Ever notice how tides are so much higher in the winter than any other time of year? There’s a reason—and a name—for this phenomenon.
“King Tides” are an annual event that occur when the sun and moon align, causing an increased gravitational pull on the Earth’s oceans. And for people who study weather and climate change, these super high tides, combined with the right kind of weather conditions, give a picture of what sea-level rise might look like in the future.
Starting today, December 30, the King Tides will be at their highest. In Puget Sound, the highest tides will be this coming Sunday and Monday, January 5 and 6.
The Washington King Tides Initiative—a collaborative effort between the Washington Department of Ecology and Washington Sea Grant—needs your help documenting King Tides along Washington’s shores.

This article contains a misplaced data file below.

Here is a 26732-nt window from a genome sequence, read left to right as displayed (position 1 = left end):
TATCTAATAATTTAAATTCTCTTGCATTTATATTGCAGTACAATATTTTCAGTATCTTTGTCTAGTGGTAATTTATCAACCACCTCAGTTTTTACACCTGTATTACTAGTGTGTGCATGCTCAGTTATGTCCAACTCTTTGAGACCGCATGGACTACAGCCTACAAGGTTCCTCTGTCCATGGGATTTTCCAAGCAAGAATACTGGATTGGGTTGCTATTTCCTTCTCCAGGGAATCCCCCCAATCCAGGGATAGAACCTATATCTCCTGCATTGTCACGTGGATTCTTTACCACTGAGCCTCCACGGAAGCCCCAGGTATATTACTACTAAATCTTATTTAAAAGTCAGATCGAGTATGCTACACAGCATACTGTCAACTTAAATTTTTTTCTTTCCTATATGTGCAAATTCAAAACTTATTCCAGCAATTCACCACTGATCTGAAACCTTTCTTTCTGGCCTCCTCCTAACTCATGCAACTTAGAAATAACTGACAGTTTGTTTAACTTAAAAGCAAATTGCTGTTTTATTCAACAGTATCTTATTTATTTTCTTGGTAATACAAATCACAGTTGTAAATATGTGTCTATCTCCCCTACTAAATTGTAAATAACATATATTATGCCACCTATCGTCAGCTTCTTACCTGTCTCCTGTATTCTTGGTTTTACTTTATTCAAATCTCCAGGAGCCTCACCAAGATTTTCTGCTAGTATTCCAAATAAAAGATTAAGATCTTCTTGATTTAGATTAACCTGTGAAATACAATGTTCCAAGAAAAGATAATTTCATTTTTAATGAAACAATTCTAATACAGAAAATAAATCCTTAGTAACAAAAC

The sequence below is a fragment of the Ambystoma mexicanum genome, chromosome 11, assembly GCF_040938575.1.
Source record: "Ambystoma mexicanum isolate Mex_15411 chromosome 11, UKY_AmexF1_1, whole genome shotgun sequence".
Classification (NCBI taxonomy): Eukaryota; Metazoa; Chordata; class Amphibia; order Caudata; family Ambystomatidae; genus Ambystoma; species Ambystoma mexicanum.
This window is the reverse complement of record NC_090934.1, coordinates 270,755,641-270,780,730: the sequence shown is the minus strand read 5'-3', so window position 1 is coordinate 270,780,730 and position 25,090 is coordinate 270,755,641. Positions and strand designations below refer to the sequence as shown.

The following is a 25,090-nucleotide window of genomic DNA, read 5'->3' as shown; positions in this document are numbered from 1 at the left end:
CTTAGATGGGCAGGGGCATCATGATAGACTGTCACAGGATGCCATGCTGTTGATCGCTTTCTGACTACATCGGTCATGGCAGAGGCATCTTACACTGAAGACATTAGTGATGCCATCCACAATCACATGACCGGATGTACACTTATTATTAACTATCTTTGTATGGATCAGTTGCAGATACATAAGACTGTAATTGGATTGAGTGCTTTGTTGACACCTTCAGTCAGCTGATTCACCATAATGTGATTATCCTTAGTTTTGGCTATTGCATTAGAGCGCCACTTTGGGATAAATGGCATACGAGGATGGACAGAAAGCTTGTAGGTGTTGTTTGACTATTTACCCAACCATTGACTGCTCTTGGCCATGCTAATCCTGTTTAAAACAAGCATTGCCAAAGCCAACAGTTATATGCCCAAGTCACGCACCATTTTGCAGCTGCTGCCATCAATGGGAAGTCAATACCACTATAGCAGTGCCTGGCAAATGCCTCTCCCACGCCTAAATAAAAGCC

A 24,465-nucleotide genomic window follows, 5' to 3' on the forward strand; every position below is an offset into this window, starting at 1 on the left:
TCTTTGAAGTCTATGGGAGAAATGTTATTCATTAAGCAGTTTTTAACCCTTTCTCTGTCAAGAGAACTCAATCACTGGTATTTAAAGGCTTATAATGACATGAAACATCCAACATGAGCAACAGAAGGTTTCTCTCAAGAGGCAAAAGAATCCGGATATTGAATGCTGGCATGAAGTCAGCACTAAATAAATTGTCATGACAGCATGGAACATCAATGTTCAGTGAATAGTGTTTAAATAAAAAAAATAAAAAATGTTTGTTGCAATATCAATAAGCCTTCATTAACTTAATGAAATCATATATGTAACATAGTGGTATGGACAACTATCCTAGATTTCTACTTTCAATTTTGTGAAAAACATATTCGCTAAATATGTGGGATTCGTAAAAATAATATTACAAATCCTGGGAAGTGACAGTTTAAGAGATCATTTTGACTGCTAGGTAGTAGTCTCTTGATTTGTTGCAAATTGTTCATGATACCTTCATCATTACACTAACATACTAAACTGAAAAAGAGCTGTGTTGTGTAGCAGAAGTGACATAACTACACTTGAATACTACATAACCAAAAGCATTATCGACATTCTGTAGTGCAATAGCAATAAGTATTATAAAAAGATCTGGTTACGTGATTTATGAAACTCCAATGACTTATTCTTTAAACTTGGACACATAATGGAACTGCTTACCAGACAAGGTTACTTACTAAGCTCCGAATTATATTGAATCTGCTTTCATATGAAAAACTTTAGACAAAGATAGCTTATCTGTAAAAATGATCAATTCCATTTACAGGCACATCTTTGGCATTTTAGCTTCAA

Share your King Tide photos
The Initiative is looking for photos, specifically of the higher-than-usual tides, around western Washington. The project to gather photos is aimed at documenting how very high tides affect the natural environment and our coastal infrastructure.
For information about King Tides, how to submit your photos and to see a really cool graphic explaining King Tides, visit Ecology’s Ecoconnect blog.
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